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I hope here are some cracks around that can easily solve the issue I am struggling with even after searching in several forums: I need to place a Glassfish v3 application server behind an Apache 2.2.x webserver as some pieces my webhoster provides, such as webmail, are running on the webserver (so I cannot shut this down). Consequently, I have decided to use the newer solution “mod_proxy_ajp” (which ships with Apache out of the box) instead of more complex “mod_jk” to pass requests through Apache to Glassfish. What I did until now is this:

Apache includes “/etc/httpd/conf.d/proxy_ajp.conf” which contains:

  • LoadModule proxy_ajp_module modules/mod_proxy_ajp.so
  • ProxyPass /mail !
  • ProxyPass / ajp://localhost:8080/
  • ProxyPassReverse / ajp://localhost:8080/

Glassfish:

  • http-listener-1 is listening on 8080 with “JK listener” enabled
  • http-listener-2 is listening on 8181 and has security enabled using my SSL-certificate

But what I would like to do is this:

  1. Route all requests for “https://webmail.mydomain.com” to Apache (webhoster email web-frontend)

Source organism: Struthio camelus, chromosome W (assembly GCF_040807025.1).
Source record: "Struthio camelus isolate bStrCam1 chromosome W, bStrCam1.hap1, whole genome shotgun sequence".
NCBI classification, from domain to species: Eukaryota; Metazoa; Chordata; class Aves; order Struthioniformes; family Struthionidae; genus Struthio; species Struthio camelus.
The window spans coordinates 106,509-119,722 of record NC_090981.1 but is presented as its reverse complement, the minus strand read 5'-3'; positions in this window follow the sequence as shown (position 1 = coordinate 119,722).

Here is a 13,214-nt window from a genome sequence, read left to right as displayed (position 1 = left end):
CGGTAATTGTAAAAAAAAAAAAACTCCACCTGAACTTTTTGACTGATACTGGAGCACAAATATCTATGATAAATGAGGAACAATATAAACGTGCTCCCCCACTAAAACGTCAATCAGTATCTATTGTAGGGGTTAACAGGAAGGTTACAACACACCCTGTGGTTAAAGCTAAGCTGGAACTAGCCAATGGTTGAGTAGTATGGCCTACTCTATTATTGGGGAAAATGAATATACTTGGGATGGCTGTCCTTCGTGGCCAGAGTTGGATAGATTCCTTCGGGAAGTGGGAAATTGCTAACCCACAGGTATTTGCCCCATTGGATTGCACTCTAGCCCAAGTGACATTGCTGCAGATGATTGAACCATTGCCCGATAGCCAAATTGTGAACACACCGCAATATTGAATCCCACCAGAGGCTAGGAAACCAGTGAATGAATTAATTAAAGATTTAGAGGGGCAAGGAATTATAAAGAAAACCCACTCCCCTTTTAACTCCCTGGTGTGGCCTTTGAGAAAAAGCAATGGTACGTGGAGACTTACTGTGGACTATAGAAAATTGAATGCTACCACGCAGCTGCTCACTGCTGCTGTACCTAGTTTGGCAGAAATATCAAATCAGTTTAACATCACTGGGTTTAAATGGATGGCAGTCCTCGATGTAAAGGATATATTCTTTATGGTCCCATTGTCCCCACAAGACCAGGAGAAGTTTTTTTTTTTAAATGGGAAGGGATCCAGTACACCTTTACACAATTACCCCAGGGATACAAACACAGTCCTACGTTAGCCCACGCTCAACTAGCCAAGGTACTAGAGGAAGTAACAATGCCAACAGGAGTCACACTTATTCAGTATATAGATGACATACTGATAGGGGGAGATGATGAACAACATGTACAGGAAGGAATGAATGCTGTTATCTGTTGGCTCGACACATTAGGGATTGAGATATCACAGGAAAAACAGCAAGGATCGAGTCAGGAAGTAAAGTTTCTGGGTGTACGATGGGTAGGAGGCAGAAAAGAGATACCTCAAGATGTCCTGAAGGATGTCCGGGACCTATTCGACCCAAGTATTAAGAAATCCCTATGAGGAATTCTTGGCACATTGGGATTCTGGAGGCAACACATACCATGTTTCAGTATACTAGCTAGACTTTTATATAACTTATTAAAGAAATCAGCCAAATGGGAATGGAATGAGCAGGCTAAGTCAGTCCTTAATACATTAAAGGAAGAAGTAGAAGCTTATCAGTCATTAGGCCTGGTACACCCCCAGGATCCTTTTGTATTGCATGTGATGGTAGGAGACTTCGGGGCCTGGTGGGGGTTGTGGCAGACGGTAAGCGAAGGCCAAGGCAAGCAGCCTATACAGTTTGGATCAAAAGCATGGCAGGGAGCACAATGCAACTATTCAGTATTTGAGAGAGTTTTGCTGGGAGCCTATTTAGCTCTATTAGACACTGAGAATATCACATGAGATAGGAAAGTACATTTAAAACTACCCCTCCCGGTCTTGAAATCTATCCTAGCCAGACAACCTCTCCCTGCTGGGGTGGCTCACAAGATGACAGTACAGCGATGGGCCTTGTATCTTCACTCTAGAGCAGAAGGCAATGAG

2. Route all other requests HTTP and HTTPS to Glassfish. For HTTP to my Glassfish http-listener-1 on 8080 or 8009, for HTTPS using my SSL-certificate registered with my Glassfish http-listener-2 on 8181 (in both directions, pass and reverse these ports should not be visible to the user)
  3. Either force all requests to Glassfish to be redirected/switched to HTTPS, or based on web.xml security configuration for specific resources (somefile.html) force to switch from HTTP to HTTPS (or any another solution to do this)

If someone could provide a short description for solving these 3 tasks I would be really happy as I am not this deep into Java web administration.
Thanks in advance and cheers
~limubai

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1 Answer 1

That is a lot of questions! It sounds like you're trying to proxy GlassFish through Apache so users can access your applications on standard ports (80 and 443), and you've got multiple applications, multiple domains, and you want to use SSL.

Well, you've got a lot of work ahead of you then! You're probably going to need to look into virtual hosting on Apache; in particular, one virtual host for webmail.mydomain.com and then another for mydomain.com.

If you don't have two IP addresses (two NICs) on your webserver then you'll have to use name-based virtual hosting. Be aware that name-based virtual hosting and SSL don't work together easily; you'll probably have to use an SSL certificate with common name mydomain.com and alias webmail.mydomain.com (altSubjectName extension).

Information on configuring Apache can be found here:

http://httpd.apache.org/docs/2.2/vhosts/

Information on using name-based virtual hosting with SSL can be found here:

http://wiki.apache.org/httpd/NameBasedSSLVHosts

Information on configuring GlassFish can be found here:

http://download.oracle.com/docs/cd/E18930_01/html/821-2416/gfaad.html

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